(WOMENSENEWS)–When Norma McCorvey, a 25-year-old divorced carnival worker with a renegade past discovered she was pregnant, she asked her Dallas doctor for an abortion. He suggested California, where the procedure, with a doctor’s approval, was legal. She couldn’t afford it.

A serendipitous series of events early in 1970 led McCorvey to Linda Coffee and Sarah Weddington, recent law school graduates eager to make abortion legal. A history stretching back nearly a century lay behind the belief that control of a woman’s body was the very basis for control of her life. A different but overlapping history asserted individual privacy over governmental jurisdiction. By 1970, a movement of many factions with many different agendas and tactics was demanding reform or repeal of abortion laws.

Coffee and Weddington won the first round: District Attorney Henry Wade, the Dallas judges said, had failed to demonstrate that the restrictive abortion law “represented a compelling state interest.” The state appealed.

On Dec. 13, 1971, Weddington made her first appearance before the U.S. Supreme Court. By then, Norma McCovey, known by the pseudonym “Jane Roe,” had given birth to a daughter and surrendered her for adoption. A second round of legal argument took place the following October. On Jan. 22, 1973, two days after Richard Nixon’s presidential inauguration, the court decision striking down most legal restrictions on abortion was announced.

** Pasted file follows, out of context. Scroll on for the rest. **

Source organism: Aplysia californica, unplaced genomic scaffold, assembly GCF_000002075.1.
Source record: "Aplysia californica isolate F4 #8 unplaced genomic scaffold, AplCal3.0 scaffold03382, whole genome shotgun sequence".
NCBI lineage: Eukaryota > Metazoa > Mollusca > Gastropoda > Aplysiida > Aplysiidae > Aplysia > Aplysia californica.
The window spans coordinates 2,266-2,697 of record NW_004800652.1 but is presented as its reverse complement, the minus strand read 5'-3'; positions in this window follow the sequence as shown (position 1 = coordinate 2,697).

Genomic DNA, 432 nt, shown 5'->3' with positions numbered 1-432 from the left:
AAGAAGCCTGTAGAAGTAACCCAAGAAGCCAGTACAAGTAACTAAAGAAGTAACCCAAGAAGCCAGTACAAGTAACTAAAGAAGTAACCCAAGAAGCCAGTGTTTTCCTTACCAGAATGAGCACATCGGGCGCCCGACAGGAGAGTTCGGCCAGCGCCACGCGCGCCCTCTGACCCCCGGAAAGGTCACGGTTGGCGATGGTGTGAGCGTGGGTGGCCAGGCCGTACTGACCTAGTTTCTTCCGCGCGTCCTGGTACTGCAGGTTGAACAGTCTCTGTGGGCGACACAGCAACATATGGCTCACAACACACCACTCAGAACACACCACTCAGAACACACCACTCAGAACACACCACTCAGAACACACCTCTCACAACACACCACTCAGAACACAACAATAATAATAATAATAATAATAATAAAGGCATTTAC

Far from ending it, the day marked only the beginning of the movement to guarantee reproductive rights. It also marked the birth of an opposition–formerly dominated by the medical profession, now led by religious crusaders–that would grow in strength and passion in the years to come.

Louise Bernikow is the author of nine books, including “The American Women’s Almanac.” She takes her women’s history slide show to communities and campuses all over the country.